In the event that you don't need the 2.4 or 5 Ghz network running, disable it in the Wireless Professional tab.  Set "Enable Radio" to No, for the network that isn't required.  That will shut down the 2.4 or 5 Ghz network.  

 

To kick the router into Access Point mode, navigate to the ADMINISTRATION .... OPERATION MODE tab and change the operating mode from Wireless Router mode to Access Point mode.  Save the changes and reboot the router.  When the reboot is complete, the router will operate as an Access Point for both ethernet and Wifi devices.  You can then connect that router thru its WAN ethernet port to any ethernet network in the home.  It will function as an Access Point until you change the operating mode back to Wireless Router mode.  

 

When you log into the router for the first time, take note of its LAN IP address if it's connected to the modem.  After you switch the router into Access point mode, the modem will most likely use the same LAN IP address for the router.  Knowing that IP address will allow you to log into the router after it's been switched over to Access Point mode.  You could probably assign an IP reservation to the modem so that it always uses the same IP address for the router.   The router, in Access point mode, will be invisible in any trace, so to log back into the router, you either need to know its IP address, or determine the IP address by using Network Discovery on any ethernet or wifi connected device.  Having the ability to log into the router thru the network will also allow you change the operating mode, change any settings if necessary or update the router's firmware. 

 

If you run a factory reset on the router, it will return to Wireless Router mode and you will have reconnect to the router thru an ethernet LAN port in order to set the parameters and operating mode back to Access Point mode. 

 

Out of curiosity, what Asus router do you have and what firmware version is currently loaded? 



Re: Access Point with Rogers Ignite

-G-
Resident Expert
Resident Expert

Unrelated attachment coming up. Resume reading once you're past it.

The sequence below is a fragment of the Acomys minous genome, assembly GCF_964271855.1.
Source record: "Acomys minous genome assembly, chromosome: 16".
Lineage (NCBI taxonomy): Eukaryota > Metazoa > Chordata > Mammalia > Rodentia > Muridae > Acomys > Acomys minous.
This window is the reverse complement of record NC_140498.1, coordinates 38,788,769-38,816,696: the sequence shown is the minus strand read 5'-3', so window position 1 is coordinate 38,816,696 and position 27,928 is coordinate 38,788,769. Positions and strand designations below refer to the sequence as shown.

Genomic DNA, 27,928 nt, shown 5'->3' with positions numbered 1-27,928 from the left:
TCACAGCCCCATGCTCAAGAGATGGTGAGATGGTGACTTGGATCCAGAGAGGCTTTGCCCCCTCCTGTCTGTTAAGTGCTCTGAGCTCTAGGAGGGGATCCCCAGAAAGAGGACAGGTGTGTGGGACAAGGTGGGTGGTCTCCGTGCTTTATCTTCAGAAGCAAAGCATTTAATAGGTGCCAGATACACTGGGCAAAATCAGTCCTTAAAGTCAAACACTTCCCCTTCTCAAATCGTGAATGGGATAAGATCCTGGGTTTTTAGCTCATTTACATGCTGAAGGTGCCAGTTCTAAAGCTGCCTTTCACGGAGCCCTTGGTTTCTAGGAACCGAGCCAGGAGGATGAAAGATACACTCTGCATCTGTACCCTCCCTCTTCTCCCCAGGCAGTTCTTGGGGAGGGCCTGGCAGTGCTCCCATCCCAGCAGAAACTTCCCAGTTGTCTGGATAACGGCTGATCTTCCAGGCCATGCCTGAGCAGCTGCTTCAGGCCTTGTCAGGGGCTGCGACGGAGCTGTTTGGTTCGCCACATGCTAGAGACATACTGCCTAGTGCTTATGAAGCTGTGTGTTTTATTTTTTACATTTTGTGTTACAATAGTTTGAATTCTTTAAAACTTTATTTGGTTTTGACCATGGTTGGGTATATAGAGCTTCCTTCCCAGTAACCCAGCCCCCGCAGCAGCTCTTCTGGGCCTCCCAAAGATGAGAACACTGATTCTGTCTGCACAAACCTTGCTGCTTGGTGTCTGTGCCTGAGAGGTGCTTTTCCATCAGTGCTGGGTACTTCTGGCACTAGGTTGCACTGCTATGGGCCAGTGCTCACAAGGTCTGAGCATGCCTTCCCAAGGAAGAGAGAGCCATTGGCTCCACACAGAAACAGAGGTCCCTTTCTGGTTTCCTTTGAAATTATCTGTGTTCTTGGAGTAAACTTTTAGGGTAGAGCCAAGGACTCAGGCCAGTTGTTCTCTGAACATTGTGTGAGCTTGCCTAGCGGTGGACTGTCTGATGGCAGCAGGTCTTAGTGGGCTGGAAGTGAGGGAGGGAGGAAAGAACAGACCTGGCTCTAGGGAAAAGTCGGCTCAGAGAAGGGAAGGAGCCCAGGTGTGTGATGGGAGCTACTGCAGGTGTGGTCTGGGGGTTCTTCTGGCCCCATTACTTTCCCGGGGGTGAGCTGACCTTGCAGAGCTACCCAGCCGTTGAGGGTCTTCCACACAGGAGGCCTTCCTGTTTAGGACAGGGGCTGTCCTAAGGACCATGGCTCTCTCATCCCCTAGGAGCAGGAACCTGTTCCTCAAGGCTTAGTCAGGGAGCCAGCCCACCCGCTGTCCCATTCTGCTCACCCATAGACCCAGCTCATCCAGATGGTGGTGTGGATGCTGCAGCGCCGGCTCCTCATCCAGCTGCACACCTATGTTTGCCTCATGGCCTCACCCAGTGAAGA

@Datalink wrote:

before you switch the router into Access Point mode, log into the modem thru its own interface, or thru the app and take note of its wifi operating channel(s).  The modem will most likely be operating its 5 Ghz network in the channel 36 to 48 range.  


I'm still convinced that those who have reported this are in the minority.  FYI, ALL of the XB6 and XB7 gateways that I have set up to date have all auto-selected channel 157 in the 5 GHz band.  However, I concur that you should manually set the 5GHz channel to 157 (or to another channel with a higher transmit power) if you can, unless you have a good reason not to.

 

 

running channels 149 to 161 in your basement, with their higher power levels is overkill, but, with the router in the basement, it will have a very limited RF horizon beyond your home, if any.  When its running, it might be useable in the upper floor of your home.   


I would try to avoid doing that.  If you have mobile devices that can connect to either the router/AP or the Ignite gateway, you won't get a seamless hand-off when the device disconnects from one AP and associates with another.

 

I'm normally all for reducing load on an Access Point, especially the Ignite gateway, avoiding weak Wi-Fi connections (which is why it is sometimes better to pick channels that use a lower transmit power), and distributing device connections across multiple Access Points.  However, from the Ignite gateway's perspective, in this situation, it will also see the devices' (MAC address) status switch between "wired" (when connected through the router/AP) and "wireless", and that can sometimes cause some weird issues.